Following on from the success of their first major art and performance exhibition, ‘In Dedication’ – which honoured the memory of co-founder Sophie Gwen Williams and her vision – I sat down with June to learn more about the initiative’s past, present, and future.
Prishita: Could you tell me a little bit about your initiative? Who is it by and for? What is your purpose behind it?
June: We Exist is a trans-led grassroots organisation and healthcare fund. It was started by three trans community organisers in London during the pandemic, in response to the trans healthcare crisis in the UK. Our primary aims are to raise funds for mutual aid for trans people trying to access healthcare, to raise awareness of this healthcare crisis, and to uplift trans creative voices.
P: What is the need for this initiative in society? What space is it occupying?
J: There is an ongoing trans healthcare crisis with ever-increasing, and often unliveable, waiting times for treatment and gatekeeping practices for NHS services, which have a profound impact on the mental health of trans people trying to access these services, especially trans women and BPOC trans people. There is a need for mutual aid funding that does not gatekeep – all trans people have the right to access lifesaving healthcare.
We Exist also create spaces for trans artists to build community with one another and to reach a wider audience with their voices and their visions, through trans-led and trans-curated initiatives such as large-scale residencies, group exhibitions, and performance showcases in central London.
P: And the exhibitions that you’ve organised so far have played such a powerful role in bringing together the community. What does community mean to you?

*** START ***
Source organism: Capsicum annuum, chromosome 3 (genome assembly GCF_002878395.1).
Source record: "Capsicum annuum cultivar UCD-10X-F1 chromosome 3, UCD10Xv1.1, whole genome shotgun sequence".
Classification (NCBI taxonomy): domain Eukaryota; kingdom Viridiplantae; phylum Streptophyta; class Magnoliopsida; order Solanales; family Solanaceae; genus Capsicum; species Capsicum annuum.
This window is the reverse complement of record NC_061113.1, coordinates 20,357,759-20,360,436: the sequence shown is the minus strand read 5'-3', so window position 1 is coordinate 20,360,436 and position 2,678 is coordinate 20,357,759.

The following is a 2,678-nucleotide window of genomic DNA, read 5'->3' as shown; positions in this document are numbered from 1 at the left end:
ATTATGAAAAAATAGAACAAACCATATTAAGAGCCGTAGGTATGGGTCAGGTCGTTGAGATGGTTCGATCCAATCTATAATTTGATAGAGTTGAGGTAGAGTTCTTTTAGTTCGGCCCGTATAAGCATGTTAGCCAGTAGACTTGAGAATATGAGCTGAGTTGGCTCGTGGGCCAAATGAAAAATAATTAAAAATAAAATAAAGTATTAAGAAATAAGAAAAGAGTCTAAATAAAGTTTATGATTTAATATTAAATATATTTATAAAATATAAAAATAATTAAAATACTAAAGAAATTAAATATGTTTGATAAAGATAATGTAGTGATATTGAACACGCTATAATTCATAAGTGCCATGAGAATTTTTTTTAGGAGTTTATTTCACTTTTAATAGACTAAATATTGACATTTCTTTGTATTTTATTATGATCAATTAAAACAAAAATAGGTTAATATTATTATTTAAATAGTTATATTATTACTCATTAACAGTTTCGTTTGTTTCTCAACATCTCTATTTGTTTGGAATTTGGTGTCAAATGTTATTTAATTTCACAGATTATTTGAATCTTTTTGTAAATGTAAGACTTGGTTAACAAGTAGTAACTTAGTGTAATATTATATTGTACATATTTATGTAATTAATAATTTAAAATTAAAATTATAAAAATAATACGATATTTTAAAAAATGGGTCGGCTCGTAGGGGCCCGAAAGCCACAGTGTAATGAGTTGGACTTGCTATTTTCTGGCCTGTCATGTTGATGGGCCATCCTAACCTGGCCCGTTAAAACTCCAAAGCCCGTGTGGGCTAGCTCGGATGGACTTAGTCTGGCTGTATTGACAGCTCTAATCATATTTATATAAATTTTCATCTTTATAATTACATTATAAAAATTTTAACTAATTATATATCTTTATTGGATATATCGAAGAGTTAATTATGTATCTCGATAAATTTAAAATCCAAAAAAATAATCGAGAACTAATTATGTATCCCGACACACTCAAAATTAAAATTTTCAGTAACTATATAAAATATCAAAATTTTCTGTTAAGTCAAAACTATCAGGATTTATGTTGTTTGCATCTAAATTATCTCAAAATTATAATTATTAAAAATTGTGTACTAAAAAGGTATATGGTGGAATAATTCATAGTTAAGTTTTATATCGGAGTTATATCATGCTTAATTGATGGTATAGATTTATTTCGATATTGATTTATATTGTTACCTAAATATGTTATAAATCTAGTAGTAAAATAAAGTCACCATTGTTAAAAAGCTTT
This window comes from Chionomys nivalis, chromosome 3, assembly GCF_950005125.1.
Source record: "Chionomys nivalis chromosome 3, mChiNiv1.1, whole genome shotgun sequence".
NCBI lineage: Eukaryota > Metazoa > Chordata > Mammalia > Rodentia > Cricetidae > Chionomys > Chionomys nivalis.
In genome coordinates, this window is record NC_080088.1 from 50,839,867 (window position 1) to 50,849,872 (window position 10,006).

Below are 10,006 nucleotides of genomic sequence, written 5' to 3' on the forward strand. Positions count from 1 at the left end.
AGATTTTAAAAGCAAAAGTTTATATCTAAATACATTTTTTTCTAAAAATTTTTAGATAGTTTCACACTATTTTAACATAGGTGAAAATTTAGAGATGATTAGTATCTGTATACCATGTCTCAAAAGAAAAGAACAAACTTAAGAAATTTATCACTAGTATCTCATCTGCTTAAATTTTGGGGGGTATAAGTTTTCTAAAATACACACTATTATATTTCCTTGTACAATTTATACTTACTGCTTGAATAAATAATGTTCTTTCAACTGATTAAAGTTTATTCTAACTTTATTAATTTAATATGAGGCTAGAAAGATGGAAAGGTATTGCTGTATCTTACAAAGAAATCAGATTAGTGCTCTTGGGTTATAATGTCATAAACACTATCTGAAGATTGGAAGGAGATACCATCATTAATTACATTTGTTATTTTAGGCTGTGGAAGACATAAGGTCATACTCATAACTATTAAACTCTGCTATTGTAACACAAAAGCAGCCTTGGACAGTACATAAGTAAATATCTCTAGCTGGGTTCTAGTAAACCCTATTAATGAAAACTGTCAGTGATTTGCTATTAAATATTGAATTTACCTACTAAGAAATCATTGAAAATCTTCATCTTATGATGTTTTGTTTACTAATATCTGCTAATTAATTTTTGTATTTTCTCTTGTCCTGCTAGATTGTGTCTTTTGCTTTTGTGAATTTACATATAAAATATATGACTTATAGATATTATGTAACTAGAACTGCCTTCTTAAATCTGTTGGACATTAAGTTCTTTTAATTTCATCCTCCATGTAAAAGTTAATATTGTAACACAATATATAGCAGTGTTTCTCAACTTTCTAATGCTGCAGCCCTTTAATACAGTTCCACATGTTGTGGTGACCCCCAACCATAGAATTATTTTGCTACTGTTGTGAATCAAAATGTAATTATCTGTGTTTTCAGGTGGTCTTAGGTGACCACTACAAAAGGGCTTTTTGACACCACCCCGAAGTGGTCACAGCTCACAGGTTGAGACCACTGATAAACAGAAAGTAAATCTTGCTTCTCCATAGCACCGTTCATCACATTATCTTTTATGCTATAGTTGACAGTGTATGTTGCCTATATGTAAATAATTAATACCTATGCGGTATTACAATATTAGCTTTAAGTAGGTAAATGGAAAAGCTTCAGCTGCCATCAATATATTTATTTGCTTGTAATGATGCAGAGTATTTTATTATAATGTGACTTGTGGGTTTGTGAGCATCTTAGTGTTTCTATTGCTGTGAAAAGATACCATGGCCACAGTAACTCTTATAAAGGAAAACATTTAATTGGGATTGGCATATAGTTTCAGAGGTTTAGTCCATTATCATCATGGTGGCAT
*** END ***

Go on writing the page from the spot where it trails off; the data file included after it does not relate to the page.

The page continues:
J: Community means people who show up for one another in times of need and times for crisis, as well as connecting over our shared values and our shared joys.
We hope that the need for mutual aid funds will become obsolete through the reform of the NHS system and the introduction of an informed consent model of healthcare for trans people throughout the UK.
P: What’ve been some of your favourite moments since setting up this initiative?
Some of the best moments have been seeing how young artists who joined the 2020 residency have built strong community links with one another and gone on to become activists and community organisers in their own right, from setting up support groups and leading chants at London Trans Pride, to curating their own exhibitions of trans artists.
P: That’s so wonderful! What do you hope to achieve through this initiative?
J: We hope to continue to grow and raise funds for mutual aid so that more trans people can access healthcare, and to continue to uplift and platform trans voices and strengthen community bonds so that more trans people can feel empowered to challenge the status quo.
P: And what’re your hopes for the future – both for your initiative and for wider society?
J: Ultimately, we hope that the need for mutual aid funds will become obsolete through the reform of the NHS system and the introduction of an informed consent model of healthcare for trans people throughout the UK.
This column is written in loving memory of Sophie Gwen Williams, who was an inspiration and a true caregiver for the queer and trans community. Rest in Power, Sophie.
Our Politics Editor, Prishita (they/them) is a writer, editor, and LGBTQ+ community organiser. They’re currently a Trustee with Voices4 London and sit on the Advisory Board for Split Banana, a social enterprise redesigning relationship and sex-ed by bringing in the perspectives of groups traditionally excluded from the curriculum. Prishita has been published or featured in METAL, gal-dem, Hunger, and Dazed, amongst others. They also featured in ‘Soul of a Movement’, a film by British creative directors Carson McColl and Gareth Pugh that documents some of the British LGBTQ+ activists, artists and allies carrying the revolutionary fire of the Stonewall Uprising today. Prishita‘s writing is represented by The Good Literary Agency, and they’re also a signed model and social human with CRUMB.